As you may know, however, since Tracey Thurman's landmark case, many courts have taken a different view and have ruled against battered women. For example, when Nancy Watson sued Kansas City, her abusive husband, Ed Watson, was already dead by his own hand. After Ed had forced his way into Nancy's home in January of 1984 and raped, beat, and stabbed her, she escaped through a picture window. Ed Watson, a police officer himself, fled and then killed himself.

Nancy Watson filed a suit claiming, as Tracey Thurman had, that the police had violated domestic-violence victims' rights to equal protection. In her 1983 lawsuit, Nancy used Kansas City police records to point out that 31 percent of the perpetrators in non-domestic assaults were arrested. But, in domestic assaults, only 16 percent were arrested. In addition, Nancy said, this trend discriminated against women, since women constitute up to 95 percent of the victims of domestic assault.

The district court ruled in favor... of the city and police on every score, but an appeals court reversed part of the decision. The appeals court said Watson could proceed with her claim because she had enough evidence to show that the police policy on non-arrest in domestic assault cases resulted in her being treated "differently." But, the court continued, Watson "had failed to present any evidence…that a policy which discriminates against victims of domestic violence adversely affects women." Even if Watson could prove that, the court said, she also would have to prove that the police purposefully adopted the policy to discriminate against women.

As you know, the law has created even more obstacles for battered women seeking their constitutional rights since Nancy Watson's case. And by the time a movie of Tracey Thurman's story reached the television screen in 1989, the U.S. Supreme Court had once and for all snatched the legal rug from under battered women with a landmark ruling in a child-abuse case. This child abuse case, Joshua DeShaney, (da-shan-nee) was based on due process, not equal protection, as Tracey Thurman's has been. But, in later cases the DeShaney decision would be used to block the claims of battered women brought under either provision, due process or equal protection, of the Fourteenth Amendment.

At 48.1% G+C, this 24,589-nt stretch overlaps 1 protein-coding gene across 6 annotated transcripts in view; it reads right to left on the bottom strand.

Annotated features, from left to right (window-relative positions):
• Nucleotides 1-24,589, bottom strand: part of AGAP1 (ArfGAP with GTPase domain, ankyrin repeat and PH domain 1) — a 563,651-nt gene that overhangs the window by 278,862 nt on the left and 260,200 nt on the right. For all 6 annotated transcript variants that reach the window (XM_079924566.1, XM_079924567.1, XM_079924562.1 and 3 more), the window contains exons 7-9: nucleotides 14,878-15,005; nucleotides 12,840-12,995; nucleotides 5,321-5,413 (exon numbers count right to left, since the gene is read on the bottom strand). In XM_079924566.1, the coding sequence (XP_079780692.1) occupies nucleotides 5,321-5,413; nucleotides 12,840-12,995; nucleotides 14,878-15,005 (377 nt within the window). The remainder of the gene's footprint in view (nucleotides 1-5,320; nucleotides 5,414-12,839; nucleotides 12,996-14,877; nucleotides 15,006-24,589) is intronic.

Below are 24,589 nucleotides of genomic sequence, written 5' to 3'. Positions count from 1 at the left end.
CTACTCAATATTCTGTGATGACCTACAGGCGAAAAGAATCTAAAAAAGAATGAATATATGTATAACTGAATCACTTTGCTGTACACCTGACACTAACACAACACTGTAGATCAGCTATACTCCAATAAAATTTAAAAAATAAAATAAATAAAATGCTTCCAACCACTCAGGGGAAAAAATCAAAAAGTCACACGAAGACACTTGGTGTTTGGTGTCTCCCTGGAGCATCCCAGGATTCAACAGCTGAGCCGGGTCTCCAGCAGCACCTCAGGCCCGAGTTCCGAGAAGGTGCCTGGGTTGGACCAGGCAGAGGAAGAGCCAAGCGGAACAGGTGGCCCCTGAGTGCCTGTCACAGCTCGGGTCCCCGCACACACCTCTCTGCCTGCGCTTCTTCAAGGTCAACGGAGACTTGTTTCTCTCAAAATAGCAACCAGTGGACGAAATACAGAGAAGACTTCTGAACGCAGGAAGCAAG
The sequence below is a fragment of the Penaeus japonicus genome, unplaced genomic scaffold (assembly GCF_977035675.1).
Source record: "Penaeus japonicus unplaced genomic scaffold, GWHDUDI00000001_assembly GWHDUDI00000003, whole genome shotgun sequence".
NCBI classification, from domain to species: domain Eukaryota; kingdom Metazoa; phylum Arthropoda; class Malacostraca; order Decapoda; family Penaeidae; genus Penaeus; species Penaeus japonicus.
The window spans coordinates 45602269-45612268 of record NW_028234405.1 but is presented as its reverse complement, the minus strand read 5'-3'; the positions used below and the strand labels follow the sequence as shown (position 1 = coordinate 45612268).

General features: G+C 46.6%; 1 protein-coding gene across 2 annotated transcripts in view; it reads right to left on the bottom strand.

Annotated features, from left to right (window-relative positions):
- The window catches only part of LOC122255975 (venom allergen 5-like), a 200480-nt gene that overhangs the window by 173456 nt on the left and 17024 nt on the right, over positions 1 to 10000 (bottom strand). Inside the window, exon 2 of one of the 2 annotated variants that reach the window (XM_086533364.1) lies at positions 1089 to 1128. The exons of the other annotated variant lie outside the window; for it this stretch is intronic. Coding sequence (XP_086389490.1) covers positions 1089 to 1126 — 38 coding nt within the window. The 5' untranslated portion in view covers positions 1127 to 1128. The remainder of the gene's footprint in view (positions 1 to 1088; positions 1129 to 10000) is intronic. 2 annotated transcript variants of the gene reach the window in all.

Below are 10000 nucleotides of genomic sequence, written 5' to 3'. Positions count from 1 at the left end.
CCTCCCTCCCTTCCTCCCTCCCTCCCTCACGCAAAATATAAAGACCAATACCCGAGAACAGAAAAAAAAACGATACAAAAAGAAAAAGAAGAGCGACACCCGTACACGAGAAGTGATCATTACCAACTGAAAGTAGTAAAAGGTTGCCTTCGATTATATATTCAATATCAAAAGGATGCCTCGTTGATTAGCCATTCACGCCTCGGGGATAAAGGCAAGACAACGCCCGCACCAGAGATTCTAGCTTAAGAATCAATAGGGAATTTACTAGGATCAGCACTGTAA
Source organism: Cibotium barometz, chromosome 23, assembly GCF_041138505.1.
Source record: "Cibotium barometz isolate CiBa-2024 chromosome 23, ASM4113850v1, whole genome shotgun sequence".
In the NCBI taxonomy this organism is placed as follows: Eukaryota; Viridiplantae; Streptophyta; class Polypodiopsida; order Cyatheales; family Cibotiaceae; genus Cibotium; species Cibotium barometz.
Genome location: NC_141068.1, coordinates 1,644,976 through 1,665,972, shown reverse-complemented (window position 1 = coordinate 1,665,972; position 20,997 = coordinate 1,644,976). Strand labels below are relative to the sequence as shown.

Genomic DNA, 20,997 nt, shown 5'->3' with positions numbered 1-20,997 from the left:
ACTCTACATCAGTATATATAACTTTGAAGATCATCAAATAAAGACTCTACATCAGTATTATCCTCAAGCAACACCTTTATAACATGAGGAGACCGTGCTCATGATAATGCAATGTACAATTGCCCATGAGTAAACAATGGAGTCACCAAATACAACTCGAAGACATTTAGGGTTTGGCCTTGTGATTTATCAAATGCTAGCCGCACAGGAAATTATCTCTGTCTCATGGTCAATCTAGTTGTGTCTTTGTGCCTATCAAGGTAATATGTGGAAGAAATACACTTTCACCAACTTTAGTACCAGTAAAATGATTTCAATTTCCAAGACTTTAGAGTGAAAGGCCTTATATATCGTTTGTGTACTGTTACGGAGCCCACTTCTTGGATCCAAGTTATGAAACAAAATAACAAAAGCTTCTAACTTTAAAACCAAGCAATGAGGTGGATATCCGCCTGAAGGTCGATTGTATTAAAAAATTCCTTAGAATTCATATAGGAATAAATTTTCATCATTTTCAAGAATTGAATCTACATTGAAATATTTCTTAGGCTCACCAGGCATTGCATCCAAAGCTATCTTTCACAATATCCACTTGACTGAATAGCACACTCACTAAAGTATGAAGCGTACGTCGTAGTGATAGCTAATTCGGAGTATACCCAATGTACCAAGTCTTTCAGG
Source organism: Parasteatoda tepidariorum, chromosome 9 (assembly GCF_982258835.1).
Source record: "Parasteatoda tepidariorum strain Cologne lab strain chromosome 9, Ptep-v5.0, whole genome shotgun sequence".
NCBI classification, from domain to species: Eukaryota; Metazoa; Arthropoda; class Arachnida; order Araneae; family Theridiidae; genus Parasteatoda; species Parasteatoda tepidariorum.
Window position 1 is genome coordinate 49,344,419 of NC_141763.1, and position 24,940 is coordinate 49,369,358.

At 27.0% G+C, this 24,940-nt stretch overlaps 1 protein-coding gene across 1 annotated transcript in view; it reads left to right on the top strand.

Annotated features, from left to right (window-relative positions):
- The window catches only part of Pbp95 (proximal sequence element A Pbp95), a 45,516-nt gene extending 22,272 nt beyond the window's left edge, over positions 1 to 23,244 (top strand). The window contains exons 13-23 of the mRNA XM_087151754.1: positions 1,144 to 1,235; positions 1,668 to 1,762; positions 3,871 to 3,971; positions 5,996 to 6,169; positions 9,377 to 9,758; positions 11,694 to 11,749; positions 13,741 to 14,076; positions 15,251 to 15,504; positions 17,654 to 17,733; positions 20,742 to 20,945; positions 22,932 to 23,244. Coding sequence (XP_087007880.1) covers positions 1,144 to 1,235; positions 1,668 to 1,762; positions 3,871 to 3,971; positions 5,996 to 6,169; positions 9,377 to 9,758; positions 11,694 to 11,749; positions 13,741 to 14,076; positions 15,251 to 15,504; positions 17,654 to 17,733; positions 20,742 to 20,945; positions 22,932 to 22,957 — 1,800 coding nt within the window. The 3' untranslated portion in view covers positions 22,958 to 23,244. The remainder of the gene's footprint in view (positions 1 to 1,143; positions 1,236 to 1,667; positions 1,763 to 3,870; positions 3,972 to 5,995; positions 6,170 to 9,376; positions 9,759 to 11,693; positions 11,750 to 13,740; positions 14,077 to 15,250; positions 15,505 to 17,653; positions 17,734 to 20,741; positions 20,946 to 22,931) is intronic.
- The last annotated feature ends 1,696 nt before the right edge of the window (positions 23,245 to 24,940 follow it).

How does this information... regarding these two landmark cases of Tracey Thurman and Nancy Watson affect your burn-out concerning your experiences with law enforcement? As you know, local communities vary wildly from very supportive to very unsupportive law enforcement and court systems, and from individual to individual. How does the incredible difficulties battered women may face not only from their batterer, but also from the law affect you today concerning stress and burn-out? You might consider playing tracks 1, 2, and 3 of this CD, which contain specific self-care techniques to alleviate therapist burn-out.

In the next track we will discuss strategies for ensuring a therapist's physical safety when working with a battering client

Peer-Reviewed Journal Article References:
Ceballos, P. L., Parikh, S., & Post, P. B. (2012). Examining social justice attitudes among play therapists: Implications for multicultural supervision and training. International Journal of Play Therapy, 21(4), 232–243.

Comas-Diaz, L. (2012). Psychotherapy as a healing practice, scientific endeavor, and social justice action. Psychotherapy, 49(4), 473–474.

Hoover, S. M. (2016). A critical feminist phenomenological study of social justice identity among professional psychologists and trainees from a feminist multicultural practicum. Professional Psychology: Research and Practice, 47(6), 383–390. 

Online Continuing Education QUESTION 6
What does the Fourteenth Amendment state that the landmark cases of Tracey Thurman and Nancy Watson used to substantiate their case? To select and enter your answer go to CE Test.